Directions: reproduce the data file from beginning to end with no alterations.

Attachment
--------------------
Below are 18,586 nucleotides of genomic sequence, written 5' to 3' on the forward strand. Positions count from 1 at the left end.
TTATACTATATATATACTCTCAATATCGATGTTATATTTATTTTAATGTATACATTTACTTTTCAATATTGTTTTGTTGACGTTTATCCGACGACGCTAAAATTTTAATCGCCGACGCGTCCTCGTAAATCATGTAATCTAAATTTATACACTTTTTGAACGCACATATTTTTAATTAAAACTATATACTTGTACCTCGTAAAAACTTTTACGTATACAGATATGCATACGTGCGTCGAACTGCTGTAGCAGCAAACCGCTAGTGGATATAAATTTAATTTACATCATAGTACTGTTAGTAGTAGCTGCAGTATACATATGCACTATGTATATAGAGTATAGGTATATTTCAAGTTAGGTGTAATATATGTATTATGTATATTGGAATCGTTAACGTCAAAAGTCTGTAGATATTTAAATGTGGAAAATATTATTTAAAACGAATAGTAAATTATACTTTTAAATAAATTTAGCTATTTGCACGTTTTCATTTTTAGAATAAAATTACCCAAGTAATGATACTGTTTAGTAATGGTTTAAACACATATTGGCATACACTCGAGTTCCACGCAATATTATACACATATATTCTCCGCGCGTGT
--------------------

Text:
Below are 18,586 nucleotides of genomic sequence, written 5' to 3' on the forward strand. Positions count from 1 at the left end.
TTATACTATATATATACTCTCAATATCGATGTTATATTTATTTTAATGTATACATTTACTTTTCAATATTGTTTTGTTGACGTTTATCCGACGACGCTAAAATTTTAATCGCCGACGCGTCCTCGTAAATCATGTAATCTAAATTTATACACTTTTTGAACGCACATATTTTTAATTAAAACTATATACTTGTACCTCGTAAAAACTTTTACGTATACAGATATGCATACGTGCGTCGAACTGCTGTAGCAGCAAACCGCTAGTGGATATAAATTTAATTTACATCATAGTACTGTTAGTAGTAGCTGCAGTATACATATGCACTATGTATATAGAGTATAGGTATATTTCAAGTTAGGTGTAATATATGTATTATGTATATTGGAATCGTTAACGTCAAAAGTCTGTAGATATTTAAATGTGGAAAATATTATTTAAAACGAATAGTAAATTATACTTTTAAATAAATTTAGCTATTTGCACGTTTTCATTTTTAGAATAAAATTACCCAAGTAATGATACTGTTTAGTAATGGTTTAAACACATATTGGCATACACTCGAGTTCCACGCAATATTATACACATATATTCTCCGCGCGTGT